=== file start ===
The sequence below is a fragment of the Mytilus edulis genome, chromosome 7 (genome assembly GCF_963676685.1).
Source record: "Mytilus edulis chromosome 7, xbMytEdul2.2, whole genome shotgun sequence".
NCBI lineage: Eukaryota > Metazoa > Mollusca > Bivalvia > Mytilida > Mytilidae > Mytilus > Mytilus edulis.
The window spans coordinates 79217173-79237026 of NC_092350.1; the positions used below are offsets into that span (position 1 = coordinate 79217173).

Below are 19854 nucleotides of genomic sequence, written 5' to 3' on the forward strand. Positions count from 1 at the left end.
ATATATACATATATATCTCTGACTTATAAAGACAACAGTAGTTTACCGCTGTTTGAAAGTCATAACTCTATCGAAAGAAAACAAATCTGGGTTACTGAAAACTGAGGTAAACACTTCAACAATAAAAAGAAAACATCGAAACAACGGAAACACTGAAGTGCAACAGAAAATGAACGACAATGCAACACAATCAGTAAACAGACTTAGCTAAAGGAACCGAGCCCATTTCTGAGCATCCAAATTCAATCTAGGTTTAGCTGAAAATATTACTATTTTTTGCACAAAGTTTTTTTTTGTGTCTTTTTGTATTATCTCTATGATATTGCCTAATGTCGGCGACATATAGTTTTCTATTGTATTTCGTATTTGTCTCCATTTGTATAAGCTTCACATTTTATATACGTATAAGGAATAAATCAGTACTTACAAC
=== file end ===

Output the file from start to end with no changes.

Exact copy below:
The sequence below is a fragment of the Mytilus edulis genome, chromosome 7 (genome assembly GCF_963676685.1).
Source record: "Mytilus edulis chromosome 7, xbMytEdul2.2, whole genome shotgun sequence".
NCBI lineage: Eukaryota > Metazoa > Mollusca > Bivalvia > Mytilida > Mytilidae > Mytilus > Mytilus edulis.
The window spans coordinates 79217173-79237026 of NC_092350.1; the positions used below are offsets into that span (position 1 = coordinate 79217173).

Below are 19854 nucleotides of genomic sequence, written 5' to 3' on the forward strand. Positions count from 1 at the left end.
ATATATACATATATATCTCTGACTTATAAAGACAACAGTAGTTTACCGCTGTTTGAAAGTCATAACTCTATCGAAAGAAAACAAATCTGGGTTACTGAAAACTGAGGTAAACACTTCAACAATAAAAAGAAAACATCGAAACAACGGAAACACTGAAGTGCAACAGAAAATGAACGACAATGCAACACAATCAGTAAACAGACTTAGCTAAAGGAACCGAGCCCATTTCTGAGCATCCAAATTCAATCTAGGTTTAGCTGAAAATATTACTATTTTTTGCACAAAGTTTTTTTTTGTGTCTTTTTGTATTATCTCTATGATATTGCCTAATGTCGGCGACATATAGTTTTCTATTGTATTTCGTATTTGTCTCCATTTGTATAAGCTTCACATTTTATATACGTATAAGGAATAAATCAGTACTTACAAC